Most of the skills that you’ll outfit to your team come from the very weapons they will wield. By having that weapon used in combat enough times, that character will permanently learn and be able to use that skill. This can be a crucial element to the game as several skills can almost feel required during some of the more challenging opponents. Some weapons are also used as materials to upgrade to better versions of them, so keeping on to your old weapons will often reward you. There are also special weapons that can be found at various points in the game called Fell Arms that are the best possible weapon for that character. It is a very lengthy process to collect and unlock these weapons fully and are mostly there for the dedicated player. Weapons and armor are generally found as you explore each location, but the vast assortment of them are purchasable from the various shops you’ll find in each town.


For those who are wanting a more casual experience, there is free DLC provided that grants you numerous materials as well as level boosters to have your party over-leveled to an almost insane degree. The game does contain a few difficultly settings, allowing anyone to sit back and enjoy the game on their own terms. That said, there are moments in the game where you’ll want to take to the fields and dungeons and simply grind away, as some encounters, especially the final one, can decimate your team rather quickly, regardless of whatever difficulty you’ve chosen.

Apart from your standard quests, basic exploration, or side quests, you also have a host of Giganto Monsters to track down. These large beasts are not part of any quests and are there simply for the challenge. While you may encounter them across your normal travels, several of them are off the beaten path, rewarding the amount of time you spend touring the numerous locations across Terca Lumireis.

Lastly, are the inclusion of secret missions. These mysterious tasks can almost feel as if they were designed for going into battles with a guide, or just lucking out on whatever the task may be. For example, during my play, I completed eight secret missions. With the game containing nearly two dozen, some challenges like timing certain attacks, protecting certain team members, or knocking down a boss after it clutches its heart, can feel again, as if they were designed around knowing that knowledge before hand.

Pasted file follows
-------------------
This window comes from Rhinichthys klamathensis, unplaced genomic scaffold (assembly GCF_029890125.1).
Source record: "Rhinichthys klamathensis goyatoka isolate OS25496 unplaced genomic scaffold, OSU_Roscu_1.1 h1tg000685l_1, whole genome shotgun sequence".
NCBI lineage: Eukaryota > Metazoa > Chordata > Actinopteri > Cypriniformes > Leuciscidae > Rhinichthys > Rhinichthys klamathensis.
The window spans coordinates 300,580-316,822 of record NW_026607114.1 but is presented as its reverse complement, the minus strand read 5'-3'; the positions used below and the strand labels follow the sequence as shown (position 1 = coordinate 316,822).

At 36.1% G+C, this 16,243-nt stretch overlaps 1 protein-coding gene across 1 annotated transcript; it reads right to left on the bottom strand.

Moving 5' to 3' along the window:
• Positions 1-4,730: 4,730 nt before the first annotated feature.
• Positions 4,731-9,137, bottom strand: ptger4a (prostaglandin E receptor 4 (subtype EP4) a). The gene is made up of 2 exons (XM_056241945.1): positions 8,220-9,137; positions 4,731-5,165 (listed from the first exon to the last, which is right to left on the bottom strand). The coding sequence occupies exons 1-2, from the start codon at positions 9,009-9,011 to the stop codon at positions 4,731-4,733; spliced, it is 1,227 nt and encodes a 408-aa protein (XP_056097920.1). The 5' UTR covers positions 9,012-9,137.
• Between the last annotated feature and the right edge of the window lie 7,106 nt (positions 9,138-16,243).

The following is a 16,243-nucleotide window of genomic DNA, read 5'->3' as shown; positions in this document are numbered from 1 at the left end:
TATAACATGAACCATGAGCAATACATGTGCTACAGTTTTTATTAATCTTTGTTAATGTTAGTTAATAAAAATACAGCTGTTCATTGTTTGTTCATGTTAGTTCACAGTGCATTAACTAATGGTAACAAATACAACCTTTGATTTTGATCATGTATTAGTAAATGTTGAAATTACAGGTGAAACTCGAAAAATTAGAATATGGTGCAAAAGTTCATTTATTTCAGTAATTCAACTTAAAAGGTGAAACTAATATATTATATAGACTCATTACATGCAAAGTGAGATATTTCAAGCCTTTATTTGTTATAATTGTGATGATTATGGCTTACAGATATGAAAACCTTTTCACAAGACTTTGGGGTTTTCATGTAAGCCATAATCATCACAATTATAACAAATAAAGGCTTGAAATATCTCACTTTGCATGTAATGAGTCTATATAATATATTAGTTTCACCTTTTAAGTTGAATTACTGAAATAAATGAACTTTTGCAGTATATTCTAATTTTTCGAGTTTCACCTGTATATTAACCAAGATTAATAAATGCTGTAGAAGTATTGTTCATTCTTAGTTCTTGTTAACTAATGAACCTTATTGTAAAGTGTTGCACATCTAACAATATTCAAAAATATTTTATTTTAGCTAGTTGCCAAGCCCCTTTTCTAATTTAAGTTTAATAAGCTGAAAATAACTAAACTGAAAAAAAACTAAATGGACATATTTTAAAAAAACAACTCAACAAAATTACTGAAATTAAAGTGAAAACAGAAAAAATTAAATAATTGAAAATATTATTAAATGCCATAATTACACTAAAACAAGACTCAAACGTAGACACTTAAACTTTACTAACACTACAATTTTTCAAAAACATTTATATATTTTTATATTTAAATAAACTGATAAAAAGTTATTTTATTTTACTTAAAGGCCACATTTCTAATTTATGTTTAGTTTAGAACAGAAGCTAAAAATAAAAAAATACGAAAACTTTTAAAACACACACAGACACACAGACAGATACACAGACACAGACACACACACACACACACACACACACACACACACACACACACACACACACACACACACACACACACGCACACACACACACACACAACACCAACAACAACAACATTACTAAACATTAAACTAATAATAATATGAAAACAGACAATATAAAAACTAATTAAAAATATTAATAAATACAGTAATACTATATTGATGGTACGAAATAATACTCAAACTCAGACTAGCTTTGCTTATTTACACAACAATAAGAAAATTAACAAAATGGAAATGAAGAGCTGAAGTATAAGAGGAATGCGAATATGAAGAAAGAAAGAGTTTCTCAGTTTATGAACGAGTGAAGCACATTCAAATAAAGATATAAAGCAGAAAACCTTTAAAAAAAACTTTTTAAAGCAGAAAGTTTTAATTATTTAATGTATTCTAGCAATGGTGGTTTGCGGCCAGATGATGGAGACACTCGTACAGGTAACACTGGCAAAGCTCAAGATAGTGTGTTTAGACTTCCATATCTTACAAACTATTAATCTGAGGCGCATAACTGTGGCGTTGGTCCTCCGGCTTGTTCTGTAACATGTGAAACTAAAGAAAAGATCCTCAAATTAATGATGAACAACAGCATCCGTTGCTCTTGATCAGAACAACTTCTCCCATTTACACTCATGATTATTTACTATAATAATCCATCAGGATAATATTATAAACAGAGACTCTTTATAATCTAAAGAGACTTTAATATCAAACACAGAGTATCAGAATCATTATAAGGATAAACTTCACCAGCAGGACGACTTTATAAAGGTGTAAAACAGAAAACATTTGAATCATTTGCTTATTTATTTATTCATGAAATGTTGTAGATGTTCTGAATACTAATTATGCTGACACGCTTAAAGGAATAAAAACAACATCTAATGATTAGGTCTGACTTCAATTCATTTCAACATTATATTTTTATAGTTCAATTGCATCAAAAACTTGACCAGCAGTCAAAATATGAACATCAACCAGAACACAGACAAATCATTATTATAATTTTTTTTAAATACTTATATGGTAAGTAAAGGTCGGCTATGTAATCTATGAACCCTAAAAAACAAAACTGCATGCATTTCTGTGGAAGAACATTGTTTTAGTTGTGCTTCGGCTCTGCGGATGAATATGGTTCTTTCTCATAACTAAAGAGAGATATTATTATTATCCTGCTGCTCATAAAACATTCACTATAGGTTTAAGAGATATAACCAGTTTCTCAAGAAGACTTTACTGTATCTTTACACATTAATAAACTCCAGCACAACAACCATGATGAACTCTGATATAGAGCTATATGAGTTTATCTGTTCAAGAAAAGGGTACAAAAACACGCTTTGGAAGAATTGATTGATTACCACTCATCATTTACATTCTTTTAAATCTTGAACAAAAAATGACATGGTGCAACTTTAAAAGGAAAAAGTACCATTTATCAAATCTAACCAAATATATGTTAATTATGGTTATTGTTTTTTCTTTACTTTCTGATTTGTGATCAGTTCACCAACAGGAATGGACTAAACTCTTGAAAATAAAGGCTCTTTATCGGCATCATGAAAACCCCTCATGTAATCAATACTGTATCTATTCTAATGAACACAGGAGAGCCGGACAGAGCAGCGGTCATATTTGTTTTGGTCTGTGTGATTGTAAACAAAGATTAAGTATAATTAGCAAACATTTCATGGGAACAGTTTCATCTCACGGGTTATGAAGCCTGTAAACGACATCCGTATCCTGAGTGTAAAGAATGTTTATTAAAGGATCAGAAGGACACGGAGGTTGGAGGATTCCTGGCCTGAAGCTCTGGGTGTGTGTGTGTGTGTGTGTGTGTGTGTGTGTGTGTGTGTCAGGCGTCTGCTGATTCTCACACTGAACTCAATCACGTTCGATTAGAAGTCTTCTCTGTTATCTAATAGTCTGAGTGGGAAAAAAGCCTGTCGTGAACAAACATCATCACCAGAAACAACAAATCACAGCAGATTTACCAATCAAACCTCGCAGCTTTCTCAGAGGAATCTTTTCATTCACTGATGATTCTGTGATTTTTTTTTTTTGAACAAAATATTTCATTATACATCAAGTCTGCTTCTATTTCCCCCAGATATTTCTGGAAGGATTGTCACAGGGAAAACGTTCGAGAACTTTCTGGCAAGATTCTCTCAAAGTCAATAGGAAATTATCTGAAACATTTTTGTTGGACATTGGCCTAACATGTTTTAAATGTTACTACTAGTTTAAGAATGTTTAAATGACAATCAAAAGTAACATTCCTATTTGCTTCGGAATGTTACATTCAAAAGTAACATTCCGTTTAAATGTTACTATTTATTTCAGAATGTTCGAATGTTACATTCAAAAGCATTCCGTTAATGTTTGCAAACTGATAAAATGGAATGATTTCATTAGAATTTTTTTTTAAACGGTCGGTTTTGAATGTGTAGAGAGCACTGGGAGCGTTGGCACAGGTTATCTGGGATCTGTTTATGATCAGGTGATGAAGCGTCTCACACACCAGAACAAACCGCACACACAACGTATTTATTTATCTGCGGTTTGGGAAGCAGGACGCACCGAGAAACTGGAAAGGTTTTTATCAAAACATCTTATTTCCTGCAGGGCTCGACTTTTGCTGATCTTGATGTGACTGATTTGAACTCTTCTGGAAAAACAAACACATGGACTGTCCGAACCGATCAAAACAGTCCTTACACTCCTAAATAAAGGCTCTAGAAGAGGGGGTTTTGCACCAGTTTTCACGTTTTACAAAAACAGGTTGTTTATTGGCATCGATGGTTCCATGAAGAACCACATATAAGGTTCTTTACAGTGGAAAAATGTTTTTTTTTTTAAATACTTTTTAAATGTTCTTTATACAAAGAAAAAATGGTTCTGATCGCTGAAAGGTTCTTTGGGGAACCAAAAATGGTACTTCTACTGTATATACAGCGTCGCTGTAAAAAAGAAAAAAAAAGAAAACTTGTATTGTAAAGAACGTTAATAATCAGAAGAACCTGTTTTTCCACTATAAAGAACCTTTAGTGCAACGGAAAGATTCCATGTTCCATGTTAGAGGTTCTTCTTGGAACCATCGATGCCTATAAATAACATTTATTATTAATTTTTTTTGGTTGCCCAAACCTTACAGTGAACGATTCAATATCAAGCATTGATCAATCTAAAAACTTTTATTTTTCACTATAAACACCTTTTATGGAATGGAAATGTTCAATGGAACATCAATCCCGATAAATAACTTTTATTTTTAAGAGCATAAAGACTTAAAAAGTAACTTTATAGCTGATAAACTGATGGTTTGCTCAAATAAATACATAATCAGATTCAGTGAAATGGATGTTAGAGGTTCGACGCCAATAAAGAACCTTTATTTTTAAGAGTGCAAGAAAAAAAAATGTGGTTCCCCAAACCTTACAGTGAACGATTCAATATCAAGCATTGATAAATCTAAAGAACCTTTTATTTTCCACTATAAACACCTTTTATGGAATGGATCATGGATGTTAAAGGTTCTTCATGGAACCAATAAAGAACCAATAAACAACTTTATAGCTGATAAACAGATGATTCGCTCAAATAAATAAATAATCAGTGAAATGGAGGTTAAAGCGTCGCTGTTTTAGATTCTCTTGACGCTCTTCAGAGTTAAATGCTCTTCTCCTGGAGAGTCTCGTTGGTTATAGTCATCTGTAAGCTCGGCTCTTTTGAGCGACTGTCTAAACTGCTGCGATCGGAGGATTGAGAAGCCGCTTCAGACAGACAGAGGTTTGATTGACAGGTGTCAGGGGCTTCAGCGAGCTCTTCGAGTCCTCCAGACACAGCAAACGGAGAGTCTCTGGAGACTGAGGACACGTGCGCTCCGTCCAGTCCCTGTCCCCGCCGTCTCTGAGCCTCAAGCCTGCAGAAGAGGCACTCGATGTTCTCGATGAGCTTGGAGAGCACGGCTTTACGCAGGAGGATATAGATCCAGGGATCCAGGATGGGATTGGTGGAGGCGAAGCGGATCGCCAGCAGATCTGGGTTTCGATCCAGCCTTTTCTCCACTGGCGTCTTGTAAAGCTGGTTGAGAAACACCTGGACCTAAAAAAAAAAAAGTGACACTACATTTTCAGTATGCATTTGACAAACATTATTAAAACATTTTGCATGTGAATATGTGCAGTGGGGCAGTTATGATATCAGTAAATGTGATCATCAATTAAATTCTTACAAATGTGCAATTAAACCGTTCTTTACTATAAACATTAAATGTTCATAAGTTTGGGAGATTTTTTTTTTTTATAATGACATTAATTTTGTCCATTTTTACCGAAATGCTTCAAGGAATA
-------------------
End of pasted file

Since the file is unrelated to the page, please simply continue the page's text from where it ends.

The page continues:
Even back some ten years ago, Tales of Vesperia was a very good looking game given its art direction and style. While the game hasn’t seen a massive rebuild by any means, the game is certainly cleaner and a tad more sharp than before. While my time with the game was via the Nintendo Switch version, I’ve seen the console versions in motion and it more than holds its own among them. The only time I’ve noticed the game dropping frames or struggling is when I’ve swapped costumes across my party and then launched a combat encounter. Other than that, I’ve had smooth sailing both portable and docked, with the visuals softening a small degree when I was on the go. Given that the Switch allows you to take the game with you, I strongly recommend this version over the others. With Tales of Vesperia being a resolution bump of an older game, it makes sense that the game doesn’t feature a massive difference in visuals across either platform.

Tales of Vesperia didn’t quite hook me until several hours in. I actually wasn’t sure if I was even going to keep with it, to be honest. Once the story started to push past the Blastia thief and started to dive into the main plot, the game really started to turn around. I came to really enjoy the central cast of characters and even some of the minor ones that would turn up from time to time. The constant reappearances of certain villains was always a welcome as the game does a great job at making you either really hate them, or have you wanting more from them, and then often delivering on that. The combat certainly improves when you start to unlock more and more skills, and the ability to swap up your party and adjust the flow of combat adds a ton of variety. Tales of Vesperia is a rather enjoyable adventure that stumbles early on, but finishes strong and rewards those who keep with it.

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Tales of Vesperia: Definitive Edition was purchased by the reviewer.

All Screenshots were taken on an Nintendo Switch.